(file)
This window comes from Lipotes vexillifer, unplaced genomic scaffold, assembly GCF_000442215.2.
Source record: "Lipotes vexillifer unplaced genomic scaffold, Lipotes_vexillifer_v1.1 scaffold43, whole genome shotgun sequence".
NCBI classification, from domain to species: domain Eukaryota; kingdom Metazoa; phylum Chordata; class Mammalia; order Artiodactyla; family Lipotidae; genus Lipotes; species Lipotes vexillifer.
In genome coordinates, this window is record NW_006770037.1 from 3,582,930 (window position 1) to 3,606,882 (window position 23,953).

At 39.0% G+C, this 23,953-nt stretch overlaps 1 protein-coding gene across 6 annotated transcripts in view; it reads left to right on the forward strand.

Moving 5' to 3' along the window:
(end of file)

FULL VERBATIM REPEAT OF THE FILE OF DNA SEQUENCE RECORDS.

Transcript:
This window comes from Lipotes vexillifer, unplaced genomic scaffold, assembly GCF_000442215.2.
Source record: "Lipotes vexillifer unplaced genomic scaffold, Lipotes_vexillifer_v1.1 scaffold43, whole genome shotgun sequence".
NCBI classification, from domain to species: domain Eukaryota; kingdom Metazoa; phylum Chordata; class Mammalia; order Artiodactyla; family Lipotidae; genus Lipotes; species Lipotes vexillifer.
In genome coordinates, this window is record NW_006770037.1 from 3,582,930 (window position 1) to 3,606,882 (window position 23,953).

At 39.0% G+C, this 23,953-nt stretch overlaps 1 protein-coding gene across 6 annotated transcripts in view; it reads left to right on the forward strand.

Moving 5' to 3' along the window: